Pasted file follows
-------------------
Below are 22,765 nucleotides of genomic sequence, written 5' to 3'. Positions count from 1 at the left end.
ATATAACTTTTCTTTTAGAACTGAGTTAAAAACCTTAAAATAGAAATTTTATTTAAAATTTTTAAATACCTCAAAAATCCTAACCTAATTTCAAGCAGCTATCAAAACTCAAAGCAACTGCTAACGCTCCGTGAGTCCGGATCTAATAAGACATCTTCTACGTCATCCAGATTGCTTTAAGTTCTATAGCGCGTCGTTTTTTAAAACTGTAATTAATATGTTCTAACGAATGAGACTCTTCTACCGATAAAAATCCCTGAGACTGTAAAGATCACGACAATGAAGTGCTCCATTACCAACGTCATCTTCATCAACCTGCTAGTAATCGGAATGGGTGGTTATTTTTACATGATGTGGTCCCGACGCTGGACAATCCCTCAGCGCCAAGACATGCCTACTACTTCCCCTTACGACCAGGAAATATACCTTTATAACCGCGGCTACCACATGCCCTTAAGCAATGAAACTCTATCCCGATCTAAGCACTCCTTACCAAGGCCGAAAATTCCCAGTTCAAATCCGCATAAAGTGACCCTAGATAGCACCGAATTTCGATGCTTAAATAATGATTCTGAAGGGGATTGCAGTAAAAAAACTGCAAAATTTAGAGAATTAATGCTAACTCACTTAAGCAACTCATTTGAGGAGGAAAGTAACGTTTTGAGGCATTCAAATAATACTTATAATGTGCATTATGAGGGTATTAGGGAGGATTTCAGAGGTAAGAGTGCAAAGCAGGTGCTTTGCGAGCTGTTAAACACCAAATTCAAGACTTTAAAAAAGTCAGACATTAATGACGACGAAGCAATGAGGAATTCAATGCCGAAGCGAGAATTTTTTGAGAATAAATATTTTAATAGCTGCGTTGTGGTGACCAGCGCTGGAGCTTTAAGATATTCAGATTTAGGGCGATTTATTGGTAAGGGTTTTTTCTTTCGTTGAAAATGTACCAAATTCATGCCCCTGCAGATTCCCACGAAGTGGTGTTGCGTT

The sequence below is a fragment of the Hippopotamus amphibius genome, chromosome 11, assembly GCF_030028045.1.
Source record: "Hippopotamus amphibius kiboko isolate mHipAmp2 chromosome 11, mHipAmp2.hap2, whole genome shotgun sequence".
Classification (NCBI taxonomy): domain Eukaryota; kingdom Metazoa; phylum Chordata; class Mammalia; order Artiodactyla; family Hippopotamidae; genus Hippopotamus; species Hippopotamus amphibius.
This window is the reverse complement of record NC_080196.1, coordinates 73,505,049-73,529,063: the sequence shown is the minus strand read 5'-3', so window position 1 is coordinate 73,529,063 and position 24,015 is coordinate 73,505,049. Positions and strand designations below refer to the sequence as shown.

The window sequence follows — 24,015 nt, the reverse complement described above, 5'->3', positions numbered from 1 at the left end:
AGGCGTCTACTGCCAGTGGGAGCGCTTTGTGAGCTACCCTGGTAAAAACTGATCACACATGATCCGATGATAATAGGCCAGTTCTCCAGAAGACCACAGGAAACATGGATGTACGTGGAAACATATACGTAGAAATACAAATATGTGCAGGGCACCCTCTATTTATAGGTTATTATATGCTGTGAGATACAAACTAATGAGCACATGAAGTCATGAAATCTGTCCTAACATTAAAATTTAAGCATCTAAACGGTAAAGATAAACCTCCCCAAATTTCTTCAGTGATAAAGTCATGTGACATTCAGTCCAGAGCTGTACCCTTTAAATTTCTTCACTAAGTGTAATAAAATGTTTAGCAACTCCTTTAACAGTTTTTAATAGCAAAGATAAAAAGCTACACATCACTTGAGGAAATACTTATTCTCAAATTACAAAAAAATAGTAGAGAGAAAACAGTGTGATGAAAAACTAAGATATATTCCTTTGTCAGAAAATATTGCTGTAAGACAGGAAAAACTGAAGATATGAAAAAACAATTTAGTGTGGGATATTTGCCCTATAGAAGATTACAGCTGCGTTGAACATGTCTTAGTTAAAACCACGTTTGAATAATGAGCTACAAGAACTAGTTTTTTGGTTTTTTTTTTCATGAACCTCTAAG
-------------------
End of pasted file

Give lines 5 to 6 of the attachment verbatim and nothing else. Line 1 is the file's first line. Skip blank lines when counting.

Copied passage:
Classification (NCBI taxonomy): domain Eukaryota; kingdom Metazoa; phylum Chordata; class Mammalia; order Artiodactyla; family Hippopotamidae; genus Hippopotamus; species Hippopotamus amphibius.
This window is the reverse complement of record NC_080196.1, coordinates 73,505,049-73,529,063: the sequence shown is the minus strand read 5'-3', so window position 1 is coordinate 73,529,063 and position 24,015 is coordinate 73,505,049. Positions and strand designations below refer to the sequence as shown.